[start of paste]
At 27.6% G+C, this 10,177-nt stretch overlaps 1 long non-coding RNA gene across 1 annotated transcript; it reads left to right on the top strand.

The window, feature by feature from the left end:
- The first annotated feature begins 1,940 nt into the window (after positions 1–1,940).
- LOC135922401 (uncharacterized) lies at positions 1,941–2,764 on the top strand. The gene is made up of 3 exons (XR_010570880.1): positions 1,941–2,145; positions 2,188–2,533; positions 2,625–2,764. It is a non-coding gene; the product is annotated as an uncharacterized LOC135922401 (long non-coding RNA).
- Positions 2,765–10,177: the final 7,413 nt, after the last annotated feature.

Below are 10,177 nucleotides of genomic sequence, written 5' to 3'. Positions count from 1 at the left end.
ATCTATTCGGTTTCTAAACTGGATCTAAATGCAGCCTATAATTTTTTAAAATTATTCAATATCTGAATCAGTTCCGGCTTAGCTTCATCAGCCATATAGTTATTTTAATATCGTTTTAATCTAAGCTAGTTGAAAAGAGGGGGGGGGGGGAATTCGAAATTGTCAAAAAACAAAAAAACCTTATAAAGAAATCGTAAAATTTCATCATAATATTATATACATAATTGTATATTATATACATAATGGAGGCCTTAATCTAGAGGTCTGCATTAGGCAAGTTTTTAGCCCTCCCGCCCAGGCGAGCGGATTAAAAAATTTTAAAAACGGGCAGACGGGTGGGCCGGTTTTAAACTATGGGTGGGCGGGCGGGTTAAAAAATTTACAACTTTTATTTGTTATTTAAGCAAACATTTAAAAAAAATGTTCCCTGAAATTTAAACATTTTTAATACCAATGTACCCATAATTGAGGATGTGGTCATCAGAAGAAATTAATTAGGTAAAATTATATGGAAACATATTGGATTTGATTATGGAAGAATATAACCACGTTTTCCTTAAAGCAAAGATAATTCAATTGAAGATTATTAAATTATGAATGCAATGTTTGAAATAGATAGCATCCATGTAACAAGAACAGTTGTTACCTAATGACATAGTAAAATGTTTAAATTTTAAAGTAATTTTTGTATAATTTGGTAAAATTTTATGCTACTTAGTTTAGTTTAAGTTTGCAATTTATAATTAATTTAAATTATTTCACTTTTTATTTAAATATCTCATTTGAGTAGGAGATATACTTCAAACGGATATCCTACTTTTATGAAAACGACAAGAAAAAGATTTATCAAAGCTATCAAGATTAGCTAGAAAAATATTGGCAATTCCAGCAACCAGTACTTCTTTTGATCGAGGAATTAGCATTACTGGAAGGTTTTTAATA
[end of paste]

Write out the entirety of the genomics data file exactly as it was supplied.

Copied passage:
At 27.6% G+C, this 10,177-nt stretch overlaps 1 long non-coding RNA gene across 1 annotated transcript; it reads left to right on the top strand.

The window, feature by feature from the left end:
- The first annotated feature begins 1,940 nt into the window (after positions 1–1,940).
- LOC135922401 (uncharacterized) lies at positions 1,941–2,764 on the top strand. The gene is made up of 3 exons (XR_010570880.1): positions 1,941–2,145; positions 2,188–2,533; positions 2,625–2,764. It is a non-coding gene; the product is annotated as an uncharacterized LOC135922401 (long non-coding RNA).
- Positions 2,765–10,177: the final 7,413 nt, after the last annotated feature.

Below are 10,177 nucleotides of genomic sequence, written 5' to 3'. Positions count from 1 at the left end.
ATCTATTCGGTTTCTAAACTGGATCTAAATGCAGCCTATAATTTTTTAAAATTATTCAATATCTGAATCAGTTCCGGCTTAGCTTCATCAGCCATATAGTTATTTTAATATCGTTTTAATCTAAGCTAGTTGAAAAGAGGGGGGGGGGGGAATTCGAAATTGTCAAAAAACAAAAAAACCTTATAAAGAAATCGTAAAATTTCATCATAATATTATATACATAATTGTATATTATATACATAATGGAGGCCTTAATCTAGAGGTCTGCATTAGGCAAGTTTTTAGCCCTCCCGCCCAGGCGAGCGGATTAAAAAATTTTAAAAACGGGCAGACGGGTGGGCCGGTTTTAAACTATGGGTGGGCGGGCGGGTTAAAAAATTTACAACTTTTATTTGTTATTTAAGCAAACATTTAAAAAAAATGTTCCCTGAAATTTAAACATTTTTAATACCAATGTACCCATAATTGAGGATGTGGTCATCAGAAGAAATTAATTAGGTAAAATTATATGGAAACATATTGGATTTGATTATGGAAGAATATAACCACGTTTTCCTTAAAGCAAAGATAATTCAATTGAAGATTATTAAATTATGAATGCAATGTTTGAAATAGATAGCATCCATGTAACAAGAACAGTTGTTACCTAATGACATAGTAAAATGTTTAAATTTTAAAGTAATTTTTGTATAATTTGGTAAAATTTTATGCTACTTAGTTTAGTTTAAGTTTGCAATTTATAATTAATTTAAATTATTTCACTTTTTATTTAAATATCTCATTTGAGTAGGAGATATACTTCAAACGGATATCCTACTTTTATGAAAACGACAAGAAAAAGATTTATCAAAGCTATCAAGATTAGCTAGAAAAATATTGGCAATTCCAGCAACCAGTACTTCTTTTGATCGAGGAATTAGCATTACTGGAAGGTTTTTAATA